“25 “Therefore I say to you, do not worry about your life, what you will eat or what you will drink; nor about your body, what you will put on…31 “Therefore do not worry, saying, ‘What shall we eat?’ or ‘What shall we drink?’ or ‘What shall we wear?’ 32 For after all these things the Gentiles seek. For your heavenly Father knows that you need all these things. 33 But seek first the kingdom of God and His righteousness, and all these things shall be added to you. 34 Therefore do not worry about tomorrow, for tomorrow will worry about its own things. Sufficient for the day is its own trouble.” Matthew 6:25, 31-34
Tomorrow my wife, Julie, and daughter, Hillary, will leave for Ohio. It’s one of their fun “chick trips” together to visit family up north. I know they’ll have a good time. They always do.
Julie and I worry, though. I’ve had a couple very scary close calls on the highway recently. I was almost wiped out by a speeding semi-truck overturning on a curve on I-40 in the Smokies. Coming at me, the trailer flipped onto the median barrier and started coming apart. The roof of it swung onto my side of the freeway like a giant hand to swat me. I gunned the engine to get past it before it got to my lane. I had nowhere to swerve, being on a mountain. So I worry about my ladies getting hit by some numb-nuts out there.
Julie’s worried about that sort of thing too. Except that she’s worried that if something happens to her, I won’t be able to deal with all of the stuff they both have (trust me; if saw it, you’d understand). Then she realized, knowing me, that I’d likely just call a dumpster and chuck it all. I told not to be silly; I’d stuff it into trash bags and take it all to Goodwill. Why waste it?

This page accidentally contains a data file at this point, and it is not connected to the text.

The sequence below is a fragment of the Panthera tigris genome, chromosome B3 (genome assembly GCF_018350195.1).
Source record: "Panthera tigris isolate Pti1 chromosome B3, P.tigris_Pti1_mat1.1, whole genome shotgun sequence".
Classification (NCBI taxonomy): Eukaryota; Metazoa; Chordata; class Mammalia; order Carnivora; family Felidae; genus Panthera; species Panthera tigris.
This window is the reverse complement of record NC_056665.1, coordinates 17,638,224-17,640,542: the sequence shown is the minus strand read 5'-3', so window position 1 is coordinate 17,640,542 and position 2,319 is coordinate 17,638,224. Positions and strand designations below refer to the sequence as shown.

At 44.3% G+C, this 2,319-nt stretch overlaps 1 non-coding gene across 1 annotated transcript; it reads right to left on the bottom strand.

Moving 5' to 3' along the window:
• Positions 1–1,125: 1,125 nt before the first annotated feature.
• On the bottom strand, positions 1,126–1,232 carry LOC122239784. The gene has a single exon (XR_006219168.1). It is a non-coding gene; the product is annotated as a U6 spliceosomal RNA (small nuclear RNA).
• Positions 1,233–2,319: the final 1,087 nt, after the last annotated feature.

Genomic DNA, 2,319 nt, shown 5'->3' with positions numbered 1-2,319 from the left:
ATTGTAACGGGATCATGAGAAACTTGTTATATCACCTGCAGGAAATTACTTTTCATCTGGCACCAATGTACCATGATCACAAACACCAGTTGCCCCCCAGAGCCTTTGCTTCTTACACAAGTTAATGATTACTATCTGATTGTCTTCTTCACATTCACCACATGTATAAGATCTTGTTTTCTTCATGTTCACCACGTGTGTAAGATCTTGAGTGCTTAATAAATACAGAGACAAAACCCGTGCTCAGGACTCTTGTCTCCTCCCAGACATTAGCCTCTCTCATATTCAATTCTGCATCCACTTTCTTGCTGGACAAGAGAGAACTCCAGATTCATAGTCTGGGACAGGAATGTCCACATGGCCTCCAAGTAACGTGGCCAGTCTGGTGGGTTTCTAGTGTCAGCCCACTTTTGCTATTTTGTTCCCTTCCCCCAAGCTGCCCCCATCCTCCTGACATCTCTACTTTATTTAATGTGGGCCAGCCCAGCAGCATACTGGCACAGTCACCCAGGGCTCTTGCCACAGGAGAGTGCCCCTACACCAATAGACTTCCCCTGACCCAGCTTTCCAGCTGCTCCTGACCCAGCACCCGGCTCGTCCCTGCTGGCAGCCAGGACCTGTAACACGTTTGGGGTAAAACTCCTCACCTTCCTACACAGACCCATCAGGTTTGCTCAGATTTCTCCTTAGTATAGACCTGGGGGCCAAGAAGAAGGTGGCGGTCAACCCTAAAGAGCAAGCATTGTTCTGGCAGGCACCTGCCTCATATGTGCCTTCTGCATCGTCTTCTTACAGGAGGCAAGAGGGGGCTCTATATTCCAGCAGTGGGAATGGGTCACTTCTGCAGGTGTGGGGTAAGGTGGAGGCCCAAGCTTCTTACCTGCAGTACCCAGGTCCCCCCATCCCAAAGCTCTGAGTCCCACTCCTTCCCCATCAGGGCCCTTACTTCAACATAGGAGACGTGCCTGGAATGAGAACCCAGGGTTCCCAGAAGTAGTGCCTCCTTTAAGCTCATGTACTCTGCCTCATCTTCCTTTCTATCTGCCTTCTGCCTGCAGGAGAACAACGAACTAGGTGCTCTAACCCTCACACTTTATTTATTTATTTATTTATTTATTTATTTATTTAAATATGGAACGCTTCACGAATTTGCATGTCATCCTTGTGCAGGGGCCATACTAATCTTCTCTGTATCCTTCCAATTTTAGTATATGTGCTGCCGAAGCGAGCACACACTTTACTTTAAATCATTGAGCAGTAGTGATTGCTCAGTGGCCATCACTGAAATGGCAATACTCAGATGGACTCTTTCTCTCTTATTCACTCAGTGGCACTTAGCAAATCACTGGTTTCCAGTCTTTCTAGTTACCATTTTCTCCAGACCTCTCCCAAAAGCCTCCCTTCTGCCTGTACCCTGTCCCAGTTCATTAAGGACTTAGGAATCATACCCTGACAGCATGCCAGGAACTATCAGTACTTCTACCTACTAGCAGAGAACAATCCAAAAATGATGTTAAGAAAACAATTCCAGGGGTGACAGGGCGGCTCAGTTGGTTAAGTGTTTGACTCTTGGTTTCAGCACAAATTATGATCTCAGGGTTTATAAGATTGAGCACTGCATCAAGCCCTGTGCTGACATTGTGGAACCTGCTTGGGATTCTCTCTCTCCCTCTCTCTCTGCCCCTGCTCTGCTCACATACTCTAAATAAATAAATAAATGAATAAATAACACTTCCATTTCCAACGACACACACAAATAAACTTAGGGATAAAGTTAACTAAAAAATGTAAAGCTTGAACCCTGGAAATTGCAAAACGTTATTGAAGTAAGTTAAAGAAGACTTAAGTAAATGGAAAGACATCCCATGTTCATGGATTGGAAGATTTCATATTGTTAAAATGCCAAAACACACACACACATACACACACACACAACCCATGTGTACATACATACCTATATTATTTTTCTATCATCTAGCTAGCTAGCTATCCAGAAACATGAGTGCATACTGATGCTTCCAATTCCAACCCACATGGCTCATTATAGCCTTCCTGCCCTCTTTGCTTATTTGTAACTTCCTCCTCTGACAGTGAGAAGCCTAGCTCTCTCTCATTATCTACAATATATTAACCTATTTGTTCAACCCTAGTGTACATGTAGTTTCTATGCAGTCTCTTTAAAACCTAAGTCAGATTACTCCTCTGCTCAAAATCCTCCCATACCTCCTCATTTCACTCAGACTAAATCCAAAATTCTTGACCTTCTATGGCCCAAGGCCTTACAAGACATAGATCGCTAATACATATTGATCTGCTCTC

Here’s the thing. I say worry is a good thing in this sort of situation. It’s like taking the temperature of our marriage to see if we’re warm enough. So to speak. As guilt warns us of sin, so worry can give us a gauge on the health of our relationships. I’ll say that this kind of worry is good for us.
“How,” you ask, “can he possibly say that in light of Matthew 6 above?”
Take a good look at verse 25. Jesus is telling people not to worry about themselves. I submit that worry about others, or concern, if you will, is healthy so long as you turn over that concern to God. Jesus was worried/concerned over His disciples and future followers of His Word. That’s why He prayed for us all in John 17:6-26. He cared and took that sort of worry to our Father.
If we worried less about our own problems and more about others’, I think we’d find ourselves getting what we need (not want) and doing OK. I think there would be less divorce if people worried more about their spouse than themselves. I think the dating world would be infinitely better if people quit worrying about their looks and urges and more on being a good person toward another.
Why worry? Because it’s a gauge that will tell you what or who you love…and how much!